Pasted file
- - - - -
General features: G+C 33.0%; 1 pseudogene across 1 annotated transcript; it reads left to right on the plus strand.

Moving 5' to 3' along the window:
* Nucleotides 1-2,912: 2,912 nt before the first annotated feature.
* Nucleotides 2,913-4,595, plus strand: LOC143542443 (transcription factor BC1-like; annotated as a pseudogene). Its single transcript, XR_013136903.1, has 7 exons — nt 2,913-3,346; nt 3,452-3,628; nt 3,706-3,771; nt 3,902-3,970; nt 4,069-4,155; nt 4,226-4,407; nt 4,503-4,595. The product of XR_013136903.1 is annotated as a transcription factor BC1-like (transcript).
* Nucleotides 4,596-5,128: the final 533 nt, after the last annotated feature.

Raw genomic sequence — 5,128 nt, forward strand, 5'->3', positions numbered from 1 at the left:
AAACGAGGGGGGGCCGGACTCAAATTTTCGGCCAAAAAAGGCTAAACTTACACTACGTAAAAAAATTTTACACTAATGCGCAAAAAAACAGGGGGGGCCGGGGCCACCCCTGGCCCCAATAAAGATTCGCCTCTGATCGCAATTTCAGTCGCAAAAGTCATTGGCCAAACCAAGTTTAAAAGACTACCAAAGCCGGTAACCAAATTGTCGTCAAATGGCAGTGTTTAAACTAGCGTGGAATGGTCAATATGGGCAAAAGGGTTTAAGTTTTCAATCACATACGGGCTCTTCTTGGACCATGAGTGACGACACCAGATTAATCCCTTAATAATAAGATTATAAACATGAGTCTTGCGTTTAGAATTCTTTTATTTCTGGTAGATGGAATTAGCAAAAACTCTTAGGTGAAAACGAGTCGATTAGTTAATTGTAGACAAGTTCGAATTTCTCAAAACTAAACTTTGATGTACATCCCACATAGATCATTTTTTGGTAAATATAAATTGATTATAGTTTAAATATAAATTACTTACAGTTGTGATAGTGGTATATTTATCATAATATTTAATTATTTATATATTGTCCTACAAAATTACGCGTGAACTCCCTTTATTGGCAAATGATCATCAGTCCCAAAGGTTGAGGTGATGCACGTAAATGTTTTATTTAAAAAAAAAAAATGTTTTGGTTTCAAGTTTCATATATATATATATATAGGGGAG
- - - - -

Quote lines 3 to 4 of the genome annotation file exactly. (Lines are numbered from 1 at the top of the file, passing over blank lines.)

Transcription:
* Nucleotides 1-2,912: 2,912 nt before the first annotated feature.
* Nucleotides 2,913-4,595, plus strand: LOC143542443 (transcription factor BC1-like; annotated as a pseudogene). Its single transcript, XR_013136903.1, has 7 exons — nt 2,913-3,346; nt 3,452-3,628; nt 3,706-3,771; nt 3,902-3,970; nt 4,069-4,155; nt 4,226-4,407; nt 4,503-4,595. The product of XR_013136903.1 is annotated as a transcription factor BC1-like (transcript).